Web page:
“Who Will Help Recycle this Bag?”

Written by: Linda Maendel on Wednesday, May 30th, 2012

In recent years gigantic grain bags have become a common sight on the prairies. Like giant white sausages, stretched out across fields, these bags are quick to set up when farmers run out of grain storage space. However, once the ‘grain sausages’ are emptied there are tons of plastic begging to be recycled.

Green Acres Hutterite Colony, near Bassano, Alberta answered this call. They operate a large scale recycling business, Crowfoot Plastics, the first of its kind in Alberta. I learned about this from Shannon LeClair’s (Strathmore Times) online article, ‘Recycling Initiative Sweeps through the County’.

Having never heard of anybody recycling these bags, I was curious and of course excited, since there are literally miles of these bags across the prairies. My colony has used them a few times and I remember asking what happens to them after they’re emptied. Not surprising, the answer was, “They go to the nuisance ground.” As we all know, they will still be there many years from today or pollute the environment when burned. Sadly, people are left with no other choice but to burn or bury the plastic when there’s no recycling program in place. Thankfully though, one Alberta Hutterite colony has an eco-friendly solution to this problem and hopefully this ‘recycling initiative’ will sweep beyond the aforementioned county.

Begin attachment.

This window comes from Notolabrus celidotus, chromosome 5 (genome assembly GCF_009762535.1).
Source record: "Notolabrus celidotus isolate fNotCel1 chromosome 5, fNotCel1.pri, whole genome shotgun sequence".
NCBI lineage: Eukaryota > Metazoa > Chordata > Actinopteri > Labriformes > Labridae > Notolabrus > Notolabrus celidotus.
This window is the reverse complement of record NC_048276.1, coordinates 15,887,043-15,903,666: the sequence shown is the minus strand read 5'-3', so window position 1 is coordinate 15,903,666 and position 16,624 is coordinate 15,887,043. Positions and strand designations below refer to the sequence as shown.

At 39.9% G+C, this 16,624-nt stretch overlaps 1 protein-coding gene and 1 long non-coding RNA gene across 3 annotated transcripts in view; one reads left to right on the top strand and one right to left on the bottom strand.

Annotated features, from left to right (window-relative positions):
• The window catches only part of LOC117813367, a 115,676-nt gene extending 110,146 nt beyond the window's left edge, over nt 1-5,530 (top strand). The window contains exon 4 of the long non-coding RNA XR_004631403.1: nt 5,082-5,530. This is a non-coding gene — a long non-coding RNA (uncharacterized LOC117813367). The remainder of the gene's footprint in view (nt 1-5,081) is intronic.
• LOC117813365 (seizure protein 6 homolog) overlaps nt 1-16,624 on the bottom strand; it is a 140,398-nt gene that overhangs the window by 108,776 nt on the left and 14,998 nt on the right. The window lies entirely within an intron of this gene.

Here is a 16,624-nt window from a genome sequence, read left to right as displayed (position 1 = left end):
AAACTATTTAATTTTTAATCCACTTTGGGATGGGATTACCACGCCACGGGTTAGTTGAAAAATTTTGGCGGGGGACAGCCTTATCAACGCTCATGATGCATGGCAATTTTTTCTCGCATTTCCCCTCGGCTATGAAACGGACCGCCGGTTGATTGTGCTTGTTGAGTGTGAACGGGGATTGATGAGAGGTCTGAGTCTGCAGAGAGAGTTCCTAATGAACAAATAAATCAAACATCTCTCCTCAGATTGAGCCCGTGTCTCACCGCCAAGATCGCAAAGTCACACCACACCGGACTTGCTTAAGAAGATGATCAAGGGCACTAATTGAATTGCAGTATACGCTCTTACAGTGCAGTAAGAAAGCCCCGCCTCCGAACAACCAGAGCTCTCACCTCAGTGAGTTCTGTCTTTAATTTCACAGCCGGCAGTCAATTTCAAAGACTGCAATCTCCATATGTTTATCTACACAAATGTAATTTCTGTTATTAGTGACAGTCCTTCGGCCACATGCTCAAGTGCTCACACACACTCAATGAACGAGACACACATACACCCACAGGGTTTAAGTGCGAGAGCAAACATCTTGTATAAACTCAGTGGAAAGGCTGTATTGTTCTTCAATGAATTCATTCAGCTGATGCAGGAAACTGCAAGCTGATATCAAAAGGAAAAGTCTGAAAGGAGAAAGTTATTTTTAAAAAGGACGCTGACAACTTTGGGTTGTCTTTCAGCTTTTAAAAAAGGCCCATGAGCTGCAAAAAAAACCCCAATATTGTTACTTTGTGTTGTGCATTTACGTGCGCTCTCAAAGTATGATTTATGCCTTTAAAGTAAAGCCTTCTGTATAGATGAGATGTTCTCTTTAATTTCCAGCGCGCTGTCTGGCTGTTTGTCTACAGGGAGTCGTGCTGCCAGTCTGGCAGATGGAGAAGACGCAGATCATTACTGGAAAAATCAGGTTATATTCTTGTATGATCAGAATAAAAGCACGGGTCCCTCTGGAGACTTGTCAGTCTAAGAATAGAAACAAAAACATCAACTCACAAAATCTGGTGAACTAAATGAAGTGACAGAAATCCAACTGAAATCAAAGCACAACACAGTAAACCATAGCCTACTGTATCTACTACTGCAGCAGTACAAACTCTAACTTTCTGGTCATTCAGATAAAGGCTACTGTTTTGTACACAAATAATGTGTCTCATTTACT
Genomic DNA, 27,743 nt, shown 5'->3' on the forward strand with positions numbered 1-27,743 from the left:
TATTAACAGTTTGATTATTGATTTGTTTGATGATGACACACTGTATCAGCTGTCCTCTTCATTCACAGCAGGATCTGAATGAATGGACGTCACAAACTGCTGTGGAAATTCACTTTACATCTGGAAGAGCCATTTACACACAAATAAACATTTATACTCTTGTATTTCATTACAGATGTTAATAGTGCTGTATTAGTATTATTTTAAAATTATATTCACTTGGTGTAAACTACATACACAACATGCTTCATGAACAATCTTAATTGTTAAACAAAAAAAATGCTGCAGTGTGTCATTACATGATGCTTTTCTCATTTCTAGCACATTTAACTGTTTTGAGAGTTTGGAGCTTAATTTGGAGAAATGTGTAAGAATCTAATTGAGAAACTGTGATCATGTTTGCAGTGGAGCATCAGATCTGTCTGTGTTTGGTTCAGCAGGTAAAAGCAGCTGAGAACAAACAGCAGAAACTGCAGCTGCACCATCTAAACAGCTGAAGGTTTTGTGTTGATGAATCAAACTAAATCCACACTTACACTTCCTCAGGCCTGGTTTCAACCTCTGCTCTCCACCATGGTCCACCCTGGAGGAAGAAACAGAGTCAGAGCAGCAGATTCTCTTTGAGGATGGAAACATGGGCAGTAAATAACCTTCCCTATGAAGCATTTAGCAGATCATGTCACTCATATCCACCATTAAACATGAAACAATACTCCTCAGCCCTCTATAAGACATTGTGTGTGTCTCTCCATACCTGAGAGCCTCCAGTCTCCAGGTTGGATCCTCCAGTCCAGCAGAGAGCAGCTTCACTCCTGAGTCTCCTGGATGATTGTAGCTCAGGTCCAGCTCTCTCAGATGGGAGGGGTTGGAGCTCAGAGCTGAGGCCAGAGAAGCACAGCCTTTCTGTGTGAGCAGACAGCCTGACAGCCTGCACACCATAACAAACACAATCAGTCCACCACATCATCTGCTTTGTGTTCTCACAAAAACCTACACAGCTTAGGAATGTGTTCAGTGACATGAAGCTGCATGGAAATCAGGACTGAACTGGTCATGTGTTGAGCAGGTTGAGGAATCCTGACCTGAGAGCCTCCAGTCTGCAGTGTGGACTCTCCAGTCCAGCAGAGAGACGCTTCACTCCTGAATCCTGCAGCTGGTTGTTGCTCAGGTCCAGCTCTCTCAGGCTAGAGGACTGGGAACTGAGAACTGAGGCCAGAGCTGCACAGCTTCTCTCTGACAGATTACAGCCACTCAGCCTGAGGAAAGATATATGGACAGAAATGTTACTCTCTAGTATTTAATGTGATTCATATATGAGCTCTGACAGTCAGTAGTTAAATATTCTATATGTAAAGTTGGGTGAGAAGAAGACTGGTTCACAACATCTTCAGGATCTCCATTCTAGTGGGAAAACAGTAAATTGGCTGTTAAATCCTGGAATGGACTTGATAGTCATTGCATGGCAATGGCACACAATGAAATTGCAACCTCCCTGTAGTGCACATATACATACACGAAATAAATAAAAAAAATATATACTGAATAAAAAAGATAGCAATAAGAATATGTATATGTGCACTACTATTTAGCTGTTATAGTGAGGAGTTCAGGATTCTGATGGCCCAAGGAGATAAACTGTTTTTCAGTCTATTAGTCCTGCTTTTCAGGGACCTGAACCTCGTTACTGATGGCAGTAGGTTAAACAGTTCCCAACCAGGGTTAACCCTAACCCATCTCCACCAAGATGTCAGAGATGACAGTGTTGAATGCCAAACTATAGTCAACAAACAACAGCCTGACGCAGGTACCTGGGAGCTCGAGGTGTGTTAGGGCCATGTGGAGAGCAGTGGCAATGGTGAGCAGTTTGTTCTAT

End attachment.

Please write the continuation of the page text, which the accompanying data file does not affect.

Brothers, Larry and Henry Hofer of the Green Acres Colony operate Crowfoot Plastics.  “We own the equipment and two years ago we merged with Merlin Plastics.” Larry told me. “Right now we’re busy from 7:00 AM – 5:00 PM, Monday to Saturday. “

“We’ve been recycling grain bags for two years now,” Henry Hofer explained over the phone. “Our company is five years old and we recycle approximately five million pounds of plastic a year – this includes high-density polyethylene (HDPE) plastic and gas pipe and low-density polyethylene (LDPE) plastic grain bags.” Crowfoot Plastics pays fifty dollars a ton and people have to truck the plastic to the plant themselves.

To make it easier for Crowfoot Plastics employees to handle the bags and to minimize the accumulation of more dirt, the bags have to be rolled with a special machine. “We do not accept bags that have not been rolled.” Larry informed me. “We highly recommend using the Kirchner Roller, as it rolls the bags nice and tight and not too wide.”

Duane Kirchner of Kirchner Machine in Lethbridge, AB has developed a bag roller, which can be used on a large skid steer loader or a tractor similar to a JD 740, and requires one hydraulic outlet. The roller can be custom built for the farmer’s tractor.